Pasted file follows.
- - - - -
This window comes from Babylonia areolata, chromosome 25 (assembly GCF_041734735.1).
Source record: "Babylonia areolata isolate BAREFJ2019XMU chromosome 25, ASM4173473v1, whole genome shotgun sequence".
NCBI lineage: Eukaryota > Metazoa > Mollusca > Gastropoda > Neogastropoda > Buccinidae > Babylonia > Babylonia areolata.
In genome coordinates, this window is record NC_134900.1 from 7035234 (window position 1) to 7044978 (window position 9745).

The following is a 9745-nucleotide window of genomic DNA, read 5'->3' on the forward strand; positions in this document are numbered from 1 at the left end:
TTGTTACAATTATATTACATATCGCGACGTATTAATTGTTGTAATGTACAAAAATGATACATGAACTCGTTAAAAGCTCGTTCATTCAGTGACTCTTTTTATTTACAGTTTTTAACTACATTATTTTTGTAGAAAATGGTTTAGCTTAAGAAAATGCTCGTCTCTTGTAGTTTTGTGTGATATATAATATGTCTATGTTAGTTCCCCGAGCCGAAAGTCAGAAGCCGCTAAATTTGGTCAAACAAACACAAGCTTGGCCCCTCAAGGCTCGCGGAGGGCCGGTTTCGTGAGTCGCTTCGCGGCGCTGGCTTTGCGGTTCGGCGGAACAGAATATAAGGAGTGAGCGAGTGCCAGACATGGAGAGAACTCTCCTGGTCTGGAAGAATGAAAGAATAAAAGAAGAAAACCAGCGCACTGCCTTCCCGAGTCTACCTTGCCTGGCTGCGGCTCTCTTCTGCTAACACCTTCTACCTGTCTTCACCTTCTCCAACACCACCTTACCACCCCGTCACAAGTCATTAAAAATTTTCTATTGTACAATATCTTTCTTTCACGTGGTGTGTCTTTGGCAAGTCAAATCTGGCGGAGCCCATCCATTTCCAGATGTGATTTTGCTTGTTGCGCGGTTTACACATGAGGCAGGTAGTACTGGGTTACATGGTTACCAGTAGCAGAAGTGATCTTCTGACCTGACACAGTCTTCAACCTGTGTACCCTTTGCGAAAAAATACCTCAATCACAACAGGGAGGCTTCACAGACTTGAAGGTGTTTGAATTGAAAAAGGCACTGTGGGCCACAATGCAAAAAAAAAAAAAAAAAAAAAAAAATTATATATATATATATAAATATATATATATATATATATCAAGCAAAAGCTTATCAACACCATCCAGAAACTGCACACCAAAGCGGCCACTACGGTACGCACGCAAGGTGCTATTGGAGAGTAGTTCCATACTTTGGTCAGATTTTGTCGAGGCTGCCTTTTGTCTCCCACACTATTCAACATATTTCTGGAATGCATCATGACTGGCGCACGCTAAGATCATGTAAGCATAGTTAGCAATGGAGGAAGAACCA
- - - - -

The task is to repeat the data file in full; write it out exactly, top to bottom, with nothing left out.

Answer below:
This window comes from Babylonia areolata, chromosome 25 (assembly GCF_041734735.1).
Source record: "Babylonia areolata isolate BAREFJ2019XMU chromosome 25, ASM4173473v1, whole genome shotgun sequence".
NCBI lineage: Eukaryota > Metazoa > Mollusca > Gastropoda > Neogastropoda > Buccinidae > Babylonia > Babylonia areolata.
In genome coordinates, this window is record NC_134900.1 from 7035234 (window position 1) to 7044978 (window position 9745).

The following is a 9745-nucleotide window of genomic DNA, read 5'->3' on the forward strand; positions in this document are numbered from 1 at the left end:
TTGTTACAATTATATTACATATCGCGACGTATTAATTGTTGTAATGTACAAAAATGATACATGAACTCGTTAAAAGCTCGTTCATTCAGTGACTCTTTTTATTTACAGTTTTTAACTACATTATTTTTGTAGAAAATGGTTTAGCTTAAGAAAATGCTCGTCTCTTGTAGTTTTGTGTGATATATAATATGTCTATGTTAGTTCCCCGAGCCGAAAGTCAGAAGCCGCTAAATTTGGTCAAACAAACACAAGCTTGGCCCCTCAAGGCTCGCGGAGGGCCGGTTTCGTGAGTCGCTTCGCGGCGCTGGCTTTGCGGTTCGGCGGAACAGAATATAAGGAGTGAGCGAGTGCCAGACATGGAGAGAACTCTCCTGGTCTGGAAGAATGAAAGAATAAAAGAAGAAAACCAGCGCACTGCCTTCCCGAGTCTACCTTGCCTGGCTGCGGCTCTCTTCTGCTAACACCTTCTACCTGTCTTCACCTTCTCCAACACCACCTTACCACCCCGTCACAAGTCATTAAAAATTTTCTATTGTACAATATCTTTCTTTCACGTGGTGTGTCTTTGGCAAGTCAAATCTGGCGGAGCCCATCCATTTCCAGATGTGATTTTGCTTGTTGCGCGGTTTACACATGAGGCAGGTAGTACTGGGTTACATGGTTACCAGTAGCAGAAGTGATCTTCTGACCTGACACAGTCTTCAACCTGTGTACCCTTTGCGAAAAAATACCTCAATCACAACAGGGAGGCTTCACAGACTTGAAGGTGTTTGAATTGAAAAAGGCACTGTGGGCCACAATGCAAAAAAAAAAAAAAAAAAAAAAAAATTATATATATATATATAAATATATATATATATATATATCAAGCAAAAGCTTATCAACACCATCCAGAAACTGCACACCAAAGCGGCCACTACGGTACGCACGCAAGGTGCTATTGGAGAGTAGTTCCATACTTTGGTCAGATTTTGTCGAGGCTGCCTTTTGTCTCCCACACTATTCAACATATTTCTGGAATGCATCATGACTGGCGCACGCTAAGATCATGTAAGCATAGTTAGCAATGGAGGAAGAACCA